I fear the answer would probably be something like “lack of funding”.

I was heartened to hear the Principal of John Adams say they are going to go over their field trip policies. I hope that means what I think it means, taking responsibility for the fact that this *should* have been prevented and making sure it doesn’t happen again.

I don’t excuse the behavior of the kids. But they are 13 year-olds. Thirteen year-old boys are going to find some trouble, they just are.

Not a good explanation for what happened, but I think there are a few parties not stepping up to the plate and taking responsibility.

Meanwhile, parents and teachers at the school are going to try to hold bake sales and car washes to raise the rest of the money. Mayor Chavez has “commuted” the two-year banning of the school from the park to just the end of the school year (a move I disagree with, I think the Mayor is cutting the legs out from under the BioPark. But that kind of move is something I’d see my own petty management do here at work, so goes the way of politics).

There’s talk of garnishing the wages of the kids once they become adult to fill in the gaps. There is a lawsuit on the books. Righteous indignation reigns, particularly on the part of the Aquarium.

So far, I honestly don’t think the BioPark is stepping up and accepting their part in this. I think they need to review their security coverage and staff allocation. They rock at filing lawsuits against 13 year-olds and finger pointing…but where’s the discussion of how this can’t and won’t happen again? Where is their plan going forward? Seems to me whoever crows the loudest in a situation like this might be the one most in need of taking a good look at their own behavior.

Just my opinion, doesn’t have to be yours……

Sometimes she forgets

Ok, that’s not true, I don’t forget, per se, sometimes I’m just too far away from that which I love and sometimes distance gives you amnesia. Which is a terrible aspect of the human condition.

I *know* the state in which I was raised is beautiful, stunningly so. This past week seeing some photos, familiar photos, but seeing them again brought it all back to me. The wonder, the joy, the melancholy, the homesick.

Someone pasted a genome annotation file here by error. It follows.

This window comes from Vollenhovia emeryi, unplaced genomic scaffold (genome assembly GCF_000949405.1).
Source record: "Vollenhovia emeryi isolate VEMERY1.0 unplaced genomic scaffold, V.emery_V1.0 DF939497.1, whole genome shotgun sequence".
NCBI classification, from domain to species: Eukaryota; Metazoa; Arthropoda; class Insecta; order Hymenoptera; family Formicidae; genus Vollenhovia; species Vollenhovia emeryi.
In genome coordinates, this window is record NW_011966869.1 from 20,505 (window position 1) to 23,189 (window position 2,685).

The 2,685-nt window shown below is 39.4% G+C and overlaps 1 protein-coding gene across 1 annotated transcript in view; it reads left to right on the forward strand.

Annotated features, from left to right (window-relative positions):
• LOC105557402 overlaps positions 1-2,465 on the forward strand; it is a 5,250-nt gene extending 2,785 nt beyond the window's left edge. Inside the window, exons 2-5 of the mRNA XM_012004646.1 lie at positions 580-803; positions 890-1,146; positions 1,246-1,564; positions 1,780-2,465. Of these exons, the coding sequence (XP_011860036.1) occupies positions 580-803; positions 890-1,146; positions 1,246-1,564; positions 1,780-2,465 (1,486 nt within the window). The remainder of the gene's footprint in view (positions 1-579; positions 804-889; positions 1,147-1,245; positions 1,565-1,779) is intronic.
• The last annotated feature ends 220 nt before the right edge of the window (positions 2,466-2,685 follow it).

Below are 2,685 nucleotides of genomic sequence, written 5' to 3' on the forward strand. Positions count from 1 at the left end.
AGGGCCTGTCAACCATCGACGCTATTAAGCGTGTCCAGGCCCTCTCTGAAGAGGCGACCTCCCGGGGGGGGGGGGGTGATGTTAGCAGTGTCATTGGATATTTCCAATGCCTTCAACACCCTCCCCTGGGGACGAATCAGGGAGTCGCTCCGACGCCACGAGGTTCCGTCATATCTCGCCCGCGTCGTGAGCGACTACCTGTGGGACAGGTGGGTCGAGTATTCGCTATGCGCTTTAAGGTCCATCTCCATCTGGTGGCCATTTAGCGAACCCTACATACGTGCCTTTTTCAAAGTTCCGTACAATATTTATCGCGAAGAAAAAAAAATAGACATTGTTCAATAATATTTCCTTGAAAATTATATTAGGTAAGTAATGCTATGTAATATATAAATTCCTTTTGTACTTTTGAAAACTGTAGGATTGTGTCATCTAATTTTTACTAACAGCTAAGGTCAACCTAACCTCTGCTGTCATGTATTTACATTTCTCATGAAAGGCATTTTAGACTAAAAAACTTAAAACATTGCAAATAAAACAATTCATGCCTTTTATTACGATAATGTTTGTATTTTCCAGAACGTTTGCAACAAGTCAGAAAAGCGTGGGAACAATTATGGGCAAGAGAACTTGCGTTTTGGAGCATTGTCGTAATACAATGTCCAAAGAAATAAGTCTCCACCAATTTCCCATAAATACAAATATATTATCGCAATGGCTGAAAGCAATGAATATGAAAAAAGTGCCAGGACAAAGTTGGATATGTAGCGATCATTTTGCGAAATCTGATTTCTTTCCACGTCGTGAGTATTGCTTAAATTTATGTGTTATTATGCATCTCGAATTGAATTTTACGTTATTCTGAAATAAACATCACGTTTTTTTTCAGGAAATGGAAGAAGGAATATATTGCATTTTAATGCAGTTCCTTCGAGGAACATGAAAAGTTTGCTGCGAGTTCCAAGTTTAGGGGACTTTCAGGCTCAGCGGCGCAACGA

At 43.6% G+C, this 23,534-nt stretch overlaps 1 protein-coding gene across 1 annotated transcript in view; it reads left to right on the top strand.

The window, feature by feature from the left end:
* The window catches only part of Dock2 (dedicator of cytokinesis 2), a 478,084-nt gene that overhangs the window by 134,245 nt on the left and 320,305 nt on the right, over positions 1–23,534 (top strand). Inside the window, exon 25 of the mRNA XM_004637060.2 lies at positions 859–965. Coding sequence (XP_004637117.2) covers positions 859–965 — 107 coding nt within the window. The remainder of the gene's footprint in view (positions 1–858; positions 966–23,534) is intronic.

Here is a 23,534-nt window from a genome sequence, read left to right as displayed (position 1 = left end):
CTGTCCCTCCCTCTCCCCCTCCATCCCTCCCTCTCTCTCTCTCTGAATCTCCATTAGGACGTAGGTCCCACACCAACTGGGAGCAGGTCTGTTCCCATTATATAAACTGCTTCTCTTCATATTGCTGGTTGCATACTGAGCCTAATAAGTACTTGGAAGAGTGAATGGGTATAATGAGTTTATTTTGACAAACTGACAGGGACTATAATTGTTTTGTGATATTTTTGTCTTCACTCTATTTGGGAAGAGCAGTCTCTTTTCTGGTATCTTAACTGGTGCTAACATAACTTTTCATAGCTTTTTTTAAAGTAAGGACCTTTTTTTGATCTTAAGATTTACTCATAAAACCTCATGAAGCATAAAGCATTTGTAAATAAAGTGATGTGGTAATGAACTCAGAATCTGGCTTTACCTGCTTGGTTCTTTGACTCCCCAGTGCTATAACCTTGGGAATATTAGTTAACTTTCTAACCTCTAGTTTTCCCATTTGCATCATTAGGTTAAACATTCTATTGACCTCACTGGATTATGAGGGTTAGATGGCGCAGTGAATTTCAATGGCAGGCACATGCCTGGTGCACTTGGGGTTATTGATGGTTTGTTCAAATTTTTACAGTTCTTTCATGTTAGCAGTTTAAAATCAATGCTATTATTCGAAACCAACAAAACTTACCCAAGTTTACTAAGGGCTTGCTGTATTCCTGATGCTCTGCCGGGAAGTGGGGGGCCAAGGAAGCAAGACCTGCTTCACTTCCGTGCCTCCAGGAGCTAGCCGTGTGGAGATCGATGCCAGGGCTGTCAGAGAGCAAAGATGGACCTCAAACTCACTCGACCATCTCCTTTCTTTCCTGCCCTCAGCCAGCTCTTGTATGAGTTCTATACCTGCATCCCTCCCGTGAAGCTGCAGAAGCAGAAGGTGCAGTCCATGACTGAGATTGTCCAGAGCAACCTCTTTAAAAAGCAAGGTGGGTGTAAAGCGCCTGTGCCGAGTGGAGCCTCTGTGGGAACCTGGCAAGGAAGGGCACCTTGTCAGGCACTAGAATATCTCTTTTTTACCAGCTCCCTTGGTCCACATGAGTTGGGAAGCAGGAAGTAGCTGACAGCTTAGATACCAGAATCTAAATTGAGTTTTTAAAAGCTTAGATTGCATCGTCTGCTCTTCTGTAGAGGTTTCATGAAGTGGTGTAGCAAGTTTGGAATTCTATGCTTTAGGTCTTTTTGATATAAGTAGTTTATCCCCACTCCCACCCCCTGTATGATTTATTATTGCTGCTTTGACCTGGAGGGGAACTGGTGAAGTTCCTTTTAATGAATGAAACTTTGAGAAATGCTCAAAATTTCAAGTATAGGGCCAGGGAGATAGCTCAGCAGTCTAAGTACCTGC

At Bellagio in Las Vegas, they are having a show of Ansel Adams work.

I run hot and cold on Adams. Some of his stuff just kills me, some puts me off, but I find him to be incredibly talented and master of striking a mood. Plus, as an aspiring amateur photographer, I am utterly stunned by his style and eye.

This particular exhibit had a side room with many of Adams’ personal effects. Family photographs and personal letters were a highlight for me. Learning (and then viewing) his wonder for the natural beauty of New Mexico drew me in all over again. I’ve been a half click off kilter since. Missing my home state this much will do that to me. I have a foot in both my lives. That of a New Mexican and that of this new life (I still call it “new” after almost ten years).

I learned more about Ansel Adams in the two hours I spent at the exhibition. One of the best things I learned is that he was quite a writer. Personal letters to friends and family had me captivated.

A fave quote I took away from that day was from a letter from Adams to Nancy Newhall dated July 15, 1944. In it, Adams is pondering himself and his talents. He creates a whole list of things he’s not. It’s both wry and thought provoking.

He ends the letter this way:

“I am really like those very old headstones in New England – demon angels with X for eyes and perky wings. I ain’t so soft, but I am amusing.”

I keep thinking I should steal that for the tagline of my own life: “I ain’t so soft, but I am amusing”

I like it.

Here’s some of my faves of the New Mexico shots. The ones that drilled right into my bone marrow and made me melancholy until I see New Mexico for myself again.

For those living there today, don’t forget to look out your window at the beauty that’s readily available and give thanks you get to live there. I often neglected to do that. It’s easy to take for granted when it’s there every day.

(These are reproductions found on the web and do nothing to enhance the glory of the actual photographs….)

“Ghost Ranch Hills, Chama Valley, 1937

“Aspens, New Mexico”

Perhaps the most famous, “Moonrise, Hernandez, New Mexico, 1941 (the audio feature at the exhibit told a great story of how he got this shot. It’s captivating.)

Ok, best to stop staring at photographs and get my maudlin self back to work……